The question of Japanese religion is complicated. Most Japanese label themselves not very religious, while going to a shrine or a temple on special occasions and regularly making offerings at home altars. Being a buddhist doesn’t mean that the person is not a shintoist at the same time. Even distinguishing Buddhism and Shintoism is quite hard at times. But at least we can be sure that we are at a shinto shrine, if we have passed a specific gate, torii. From that point, you are entering a sacred territory. Although it is sacred even if we talk about a tiny shrine squeezed into residential area, but, of course, this sacredness becomes more evident in a big shrine, surrounded and supported by nature.
Kameoka Hachimangu, situated just a ten minute walk from Tohoku University Kawauchi campus, is a type of shinto shrine many foreigners picture when they imagine a real Japanese shrine. Old stone steps, ancient trees, monuments with almost unreadable engravings create a certain power spot aura.
The beginnings of the shrine should be searched in 1190, when it was built by the Date family in Yanagawa-machi (Fukushima prefecture). In 1681 it was moved to the present place, where, eight years later, famous Japanese poet Basho stopped for a rest and a cup of tea. The shrine’s main building itself perished during the Bombing of Sendai in World War II, but the area between the gate and the steps leading to the shrine is the same as it was when Basho came here.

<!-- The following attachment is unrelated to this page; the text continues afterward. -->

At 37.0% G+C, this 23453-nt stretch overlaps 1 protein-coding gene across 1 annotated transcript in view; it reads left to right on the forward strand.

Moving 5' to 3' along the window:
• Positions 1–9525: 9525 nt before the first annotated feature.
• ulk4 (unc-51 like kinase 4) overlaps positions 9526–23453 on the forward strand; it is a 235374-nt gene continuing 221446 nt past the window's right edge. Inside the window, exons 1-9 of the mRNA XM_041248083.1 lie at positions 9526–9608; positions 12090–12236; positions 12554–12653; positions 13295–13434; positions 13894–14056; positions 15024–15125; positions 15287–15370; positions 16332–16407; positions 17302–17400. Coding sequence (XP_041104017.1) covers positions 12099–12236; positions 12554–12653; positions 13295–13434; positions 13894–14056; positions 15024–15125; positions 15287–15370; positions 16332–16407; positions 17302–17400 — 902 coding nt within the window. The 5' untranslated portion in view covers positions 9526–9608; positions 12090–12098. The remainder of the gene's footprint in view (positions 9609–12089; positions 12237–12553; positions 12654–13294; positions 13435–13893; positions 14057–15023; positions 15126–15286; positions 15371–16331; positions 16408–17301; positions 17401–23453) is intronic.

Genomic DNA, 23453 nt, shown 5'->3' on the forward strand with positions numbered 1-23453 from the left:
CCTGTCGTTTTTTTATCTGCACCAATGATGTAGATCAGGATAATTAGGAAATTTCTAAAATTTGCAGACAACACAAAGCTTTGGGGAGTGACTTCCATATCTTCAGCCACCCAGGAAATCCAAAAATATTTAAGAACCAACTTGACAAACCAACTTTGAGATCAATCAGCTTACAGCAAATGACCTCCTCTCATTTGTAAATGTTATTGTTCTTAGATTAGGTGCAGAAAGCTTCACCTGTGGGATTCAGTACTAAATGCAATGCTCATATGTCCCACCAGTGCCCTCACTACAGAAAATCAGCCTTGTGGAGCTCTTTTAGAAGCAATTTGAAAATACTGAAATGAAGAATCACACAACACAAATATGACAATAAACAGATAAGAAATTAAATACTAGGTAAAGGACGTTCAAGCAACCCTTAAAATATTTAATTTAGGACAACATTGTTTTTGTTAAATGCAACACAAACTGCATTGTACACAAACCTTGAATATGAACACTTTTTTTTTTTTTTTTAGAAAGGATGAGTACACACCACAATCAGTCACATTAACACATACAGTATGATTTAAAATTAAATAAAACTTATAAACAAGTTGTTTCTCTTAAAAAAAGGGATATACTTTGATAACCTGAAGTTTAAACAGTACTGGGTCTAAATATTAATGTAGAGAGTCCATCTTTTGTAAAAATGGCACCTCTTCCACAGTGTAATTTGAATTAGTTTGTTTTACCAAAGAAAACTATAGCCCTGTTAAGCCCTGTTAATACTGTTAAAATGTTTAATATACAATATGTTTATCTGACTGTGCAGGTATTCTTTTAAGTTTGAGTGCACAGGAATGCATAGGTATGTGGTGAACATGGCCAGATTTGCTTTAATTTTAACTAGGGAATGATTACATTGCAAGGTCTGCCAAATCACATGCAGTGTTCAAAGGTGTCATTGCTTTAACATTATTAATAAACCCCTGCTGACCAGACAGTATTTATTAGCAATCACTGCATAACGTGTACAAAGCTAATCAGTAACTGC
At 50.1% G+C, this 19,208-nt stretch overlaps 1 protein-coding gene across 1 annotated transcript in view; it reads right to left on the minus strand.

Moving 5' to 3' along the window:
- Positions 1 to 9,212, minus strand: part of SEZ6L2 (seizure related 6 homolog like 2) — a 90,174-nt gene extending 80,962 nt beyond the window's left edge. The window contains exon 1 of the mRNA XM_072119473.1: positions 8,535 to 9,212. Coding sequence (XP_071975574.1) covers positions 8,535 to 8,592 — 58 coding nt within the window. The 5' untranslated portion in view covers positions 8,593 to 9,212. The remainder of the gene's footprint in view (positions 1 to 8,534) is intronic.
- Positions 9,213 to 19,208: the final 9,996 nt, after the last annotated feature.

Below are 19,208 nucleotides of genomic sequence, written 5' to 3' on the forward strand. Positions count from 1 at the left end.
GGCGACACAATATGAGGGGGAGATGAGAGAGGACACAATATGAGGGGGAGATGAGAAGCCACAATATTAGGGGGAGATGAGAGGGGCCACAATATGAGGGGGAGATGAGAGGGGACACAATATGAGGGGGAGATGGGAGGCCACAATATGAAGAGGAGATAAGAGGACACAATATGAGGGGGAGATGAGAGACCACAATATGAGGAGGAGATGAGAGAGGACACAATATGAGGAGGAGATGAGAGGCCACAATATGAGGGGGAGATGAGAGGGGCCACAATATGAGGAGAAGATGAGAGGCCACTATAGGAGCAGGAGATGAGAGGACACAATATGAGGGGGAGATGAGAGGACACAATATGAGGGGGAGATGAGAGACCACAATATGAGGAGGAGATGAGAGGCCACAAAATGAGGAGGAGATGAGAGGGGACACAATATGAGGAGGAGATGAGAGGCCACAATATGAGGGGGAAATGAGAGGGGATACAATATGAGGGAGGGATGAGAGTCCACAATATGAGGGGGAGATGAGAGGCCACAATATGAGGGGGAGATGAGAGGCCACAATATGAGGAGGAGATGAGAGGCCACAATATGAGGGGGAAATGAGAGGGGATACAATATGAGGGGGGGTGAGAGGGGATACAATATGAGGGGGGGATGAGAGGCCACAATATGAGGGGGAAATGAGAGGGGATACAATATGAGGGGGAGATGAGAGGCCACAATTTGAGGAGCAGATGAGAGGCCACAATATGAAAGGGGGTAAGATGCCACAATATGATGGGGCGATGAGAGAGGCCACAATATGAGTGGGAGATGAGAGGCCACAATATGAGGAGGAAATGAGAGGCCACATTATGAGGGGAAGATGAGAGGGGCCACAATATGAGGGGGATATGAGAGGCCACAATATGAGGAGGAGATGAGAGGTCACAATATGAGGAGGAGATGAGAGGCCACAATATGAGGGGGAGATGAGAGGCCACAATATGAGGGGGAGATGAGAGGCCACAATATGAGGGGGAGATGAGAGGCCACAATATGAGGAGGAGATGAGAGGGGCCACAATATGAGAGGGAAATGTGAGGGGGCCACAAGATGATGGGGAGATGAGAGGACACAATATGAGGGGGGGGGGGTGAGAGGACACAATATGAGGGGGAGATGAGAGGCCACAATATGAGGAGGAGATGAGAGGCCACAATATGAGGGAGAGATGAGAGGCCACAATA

Go right under a big cherry tree, to pass a magnificent red bridge. Just by feeling the leaves touching your hair, you can understand that this place is always happy to greet a visitor.
Up the stone steps that look like they haven’t changed a bit in the last few hundreds of years, walk and walk and walk, looking at the peculiar objects scattered around the territory.
And again to the steps, stopping at temizuya - a purification spot, where you have to clean your hands and mouth to enter the sacred territory. And then climb again to the shrine’s buildings.
Three kami are being enshrined here. First one is Tamayori-bime - the daughter of the sea-dragon and the mother of Emperor Jimmu, Hachiman Daimyojin - the guardian of warriors, and his mother, Empress Jingu, a legendary warrior herself. It doesn’t mean that this shrine is suitable only for those who fancy a career in the armed forces - students, researchers, startuppers etc. - we all can be considered warriors, as we are fighting our own fights. That is why Kameoka Hachimangu amulet may become a great support in your everyday activity.
But the main reason to come to the shrine is just to enjoy the atmosphere. In this sacred forest, where people of many generations have prayed, everything is so pure and simple. I guess, this is what Shinto is about.